Why is that some Alzheimer's patients tend to develop epilepsy, but other not? Perhaps the amyloid protein could be behind it all, Scottish researchers say.
The protein, which forms in clumps in patients' brains, makes nerve cells too sensitive and prone to seizures, tests in mice suggest.
The cells short-circuit and fire too many electrical signals, the Journal of Neuroscience reports.
If true in humans too, which the experts say is likely, it may mean some patients will need different drugs.
A mainstay of treatment for Alzheimer's is a class of drugs called the cholinesterase inhibitors.
They work by stopping the breakdown of acetylcholine, an important neurotransmitter associated with memory.
But an unwanted effect is that this can also increase a person's susceptibility to seizures.
Medication to control seizures could further aggravate the Alzheimer's.
A third of Alzheimer's patients have some degree of epilepsy, posing a treatment dilemma for doctors.
Researcher Professor Tibor Harkany, of the University of Aberdeen, said he hoped his findings would lead to the discovery of new drugs to treat both problems with fewer side-effects.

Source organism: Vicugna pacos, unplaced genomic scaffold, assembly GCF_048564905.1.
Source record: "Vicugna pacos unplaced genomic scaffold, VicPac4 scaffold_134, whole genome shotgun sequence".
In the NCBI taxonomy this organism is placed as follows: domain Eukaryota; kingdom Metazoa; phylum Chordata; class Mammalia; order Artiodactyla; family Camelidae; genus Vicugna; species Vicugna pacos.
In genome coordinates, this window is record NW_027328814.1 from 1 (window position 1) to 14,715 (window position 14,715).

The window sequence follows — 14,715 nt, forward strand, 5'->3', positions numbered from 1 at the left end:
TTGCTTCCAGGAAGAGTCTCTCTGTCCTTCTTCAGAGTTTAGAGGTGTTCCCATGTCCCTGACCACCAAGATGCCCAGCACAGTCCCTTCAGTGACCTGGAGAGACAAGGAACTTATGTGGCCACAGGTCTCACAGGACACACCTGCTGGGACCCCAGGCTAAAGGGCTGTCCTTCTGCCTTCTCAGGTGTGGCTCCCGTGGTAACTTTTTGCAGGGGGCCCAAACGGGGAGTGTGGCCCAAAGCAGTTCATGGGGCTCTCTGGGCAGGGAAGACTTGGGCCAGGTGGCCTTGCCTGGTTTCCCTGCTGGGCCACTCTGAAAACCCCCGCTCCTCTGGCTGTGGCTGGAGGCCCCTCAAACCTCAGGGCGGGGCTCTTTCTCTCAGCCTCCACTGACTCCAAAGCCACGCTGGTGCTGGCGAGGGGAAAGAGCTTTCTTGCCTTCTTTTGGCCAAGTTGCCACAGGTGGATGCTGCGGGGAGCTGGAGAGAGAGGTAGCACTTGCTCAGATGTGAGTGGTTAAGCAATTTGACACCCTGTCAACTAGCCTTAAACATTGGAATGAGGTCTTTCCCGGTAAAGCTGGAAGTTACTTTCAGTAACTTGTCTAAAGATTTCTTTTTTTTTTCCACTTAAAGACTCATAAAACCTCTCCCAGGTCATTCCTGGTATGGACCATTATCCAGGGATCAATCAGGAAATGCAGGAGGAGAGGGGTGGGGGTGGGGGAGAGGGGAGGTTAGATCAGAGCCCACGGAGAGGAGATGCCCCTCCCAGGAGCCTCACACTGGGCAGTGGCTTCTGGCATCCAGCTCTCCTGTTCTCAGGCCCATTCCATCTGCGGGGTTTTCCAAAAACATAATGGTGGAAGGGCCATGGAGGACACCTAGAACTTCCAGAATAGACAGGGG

He said: "We have shown for the first time the actual cellular process that links epilepsy and Alzheimer's disease.
"It should now be possible to design drugs to tackle the two problems of seizures and cognition at the cellular level because both share common mechanisms."
Rebecca Wood, chief executive of the Alzheimer's Research Trust, told BBC: "One third of Alzheimer's patients have some degree of epilepsy, and some people who live with the disease are 80 times more likely to suffer seizures than the general population.
"This research builds greatly on our understanding of the connection between the two conditions."